Project Healing Waters Canada is proud to announce a new Program launch for veterans in Victoria, BC. This event follows the recent introduction of a regional Coordinator.
The first meeting was held at Robinson’s Outdoor store in the city centre. The veterans in attendance were introduced to the art of fly tying. the best practice for this is to see a demonstration of fly tying in action. A live screen hook-up is also a good way to view the skills needed as well as the final well-tied fly.
Fly shop manager, Matt King, and Ian Muirhead, a renowned BC fly-fishing guide, were there as well. The pair were keen that everyone enjoyed their experience. The veterans were told more about what Project Healing Waters Canada and what it does.
Furthermore, it is clear that the recruits are more than keen to pursue this new passion. They could not wait to have a go at tying some flies themselves, and the photos show how engaged they are.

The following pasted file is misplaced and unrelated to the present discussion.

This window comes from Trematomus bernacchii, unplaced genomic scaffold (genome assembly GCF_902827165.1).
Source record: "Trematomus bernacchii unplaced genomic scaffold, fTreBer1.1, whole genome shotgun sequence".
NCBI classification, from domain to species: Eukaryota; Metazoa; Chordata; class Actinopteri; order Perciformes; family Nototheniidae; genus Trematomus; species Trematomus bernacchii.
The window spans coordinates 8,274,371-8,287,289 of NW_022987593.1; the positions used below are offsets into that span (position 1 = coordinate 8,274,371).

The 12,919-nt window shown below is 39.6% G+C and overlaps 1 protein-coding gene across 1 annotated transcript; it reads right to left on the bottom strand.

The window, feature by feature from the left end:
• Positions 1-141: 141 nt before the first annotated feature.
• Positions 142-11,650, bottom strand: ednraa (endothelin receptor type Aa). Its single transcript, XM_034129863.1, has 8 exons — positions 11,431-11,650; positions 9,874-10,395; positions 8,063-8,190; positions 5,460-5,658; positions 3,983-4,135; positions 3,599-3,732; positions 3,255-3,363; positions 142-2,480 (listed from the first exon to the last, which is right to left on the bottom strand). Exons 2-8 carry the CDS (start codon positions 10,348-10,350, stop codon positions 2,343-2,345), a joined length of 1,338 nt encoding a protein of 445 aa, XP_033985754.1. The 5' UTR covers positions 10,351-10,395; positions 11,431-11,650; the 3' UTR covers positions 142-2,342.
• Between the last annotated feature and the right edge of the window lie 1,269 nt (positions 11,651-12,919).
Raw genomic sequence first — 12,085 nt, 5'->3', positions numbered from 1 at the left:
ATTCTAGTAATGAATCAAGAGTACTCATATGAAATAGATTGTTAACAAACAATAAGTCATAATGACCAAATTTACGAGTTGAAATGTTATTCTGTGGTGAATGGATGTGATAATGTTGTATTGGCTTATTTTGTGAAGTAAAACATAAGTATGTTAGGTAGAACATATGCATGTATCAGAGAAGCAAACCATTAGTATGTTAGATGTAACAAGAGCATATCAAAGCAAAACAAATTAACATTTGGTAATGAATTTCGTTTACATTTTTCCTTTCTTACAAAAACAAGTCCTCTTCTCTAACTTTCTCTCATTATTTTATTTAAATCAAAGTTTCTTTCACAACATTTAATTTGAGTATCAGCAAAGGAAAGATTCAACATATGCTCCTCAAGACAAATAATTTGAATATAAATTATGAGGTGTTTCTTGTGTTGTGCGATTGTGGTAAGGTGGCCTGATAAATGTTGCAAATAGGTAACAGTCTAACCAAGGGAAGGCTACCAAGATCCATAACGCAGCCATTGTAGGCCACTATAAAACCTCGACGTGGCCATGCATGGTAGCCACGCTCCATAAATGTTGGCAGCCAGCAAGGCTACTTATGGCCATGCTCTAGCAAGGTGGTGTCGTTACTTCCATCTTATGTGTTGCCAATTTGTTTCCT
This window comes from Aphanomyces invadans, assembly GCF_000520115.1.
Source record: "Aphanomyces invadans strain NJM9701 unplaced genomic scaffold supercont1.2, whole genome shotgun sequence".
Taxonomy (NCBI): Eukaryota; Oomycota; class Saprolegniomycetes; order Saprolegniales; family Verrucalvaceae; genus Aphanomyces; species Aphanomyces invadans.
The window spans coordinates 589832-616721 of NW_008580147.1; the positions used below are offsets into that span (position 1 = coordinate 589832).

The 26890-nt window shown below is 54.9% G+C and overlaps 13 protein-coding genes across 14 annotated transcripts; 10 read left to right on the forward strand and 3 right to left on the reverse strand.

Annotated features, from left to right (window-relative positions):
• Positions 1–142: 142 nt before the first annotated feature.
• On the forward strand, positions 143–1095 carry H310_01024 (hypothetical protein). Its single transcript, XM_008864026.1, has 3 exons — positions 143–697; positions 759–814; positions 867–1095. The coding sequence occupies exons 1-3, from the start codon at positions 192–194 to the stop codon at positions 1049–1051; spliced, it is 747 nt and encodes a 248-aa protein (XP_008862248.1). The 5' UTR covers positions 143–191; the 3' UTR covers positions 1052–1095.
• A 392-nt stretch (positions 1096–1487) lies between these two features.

Don Smith, our newly appointed BC Provincial Coordinator, an avid fly tyer and fly fisher, was present at the event. He is very enthusiastic to see his fellow veterans’ desire to continue the fly tying adventure.
The next step for this new Program and these veterans includes learning the art of fly-casting. Once this is mastered, they go out onto the water to experience the joys of fly-fishing.
Finally, this introductory event would not have been possible without the financial support of the Royal Canadian Legion. Special mention goes to Esquimalt Dockyard Branch 172, spearheaded by Jim Stephen.
Thank you to all those involved and to the companies who donated the tools for the new fly tyers to use. We appreciate the support.
Our New Brunswick Miramichi River trip took place between July 21 and July 24 2014, at Rapid Waters Lodge. Four veterans with PTSD took part. While most of the three days were too warm for fishing, we did enjoy fishing Carl MacKay’s private salmon pool.
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Besides the fishing activity and a fly tying demonstration, we enjoyed “time on the deck”, a guitar night of Miramichi River and Newfoundland folk songs. Furthermore, the river also afforded us the opportunity to enjoy a three hour tube float trip. Throughout the trip, we also feasted on John Cook’s great food.
Special thanks go to the following contributors and volunteers: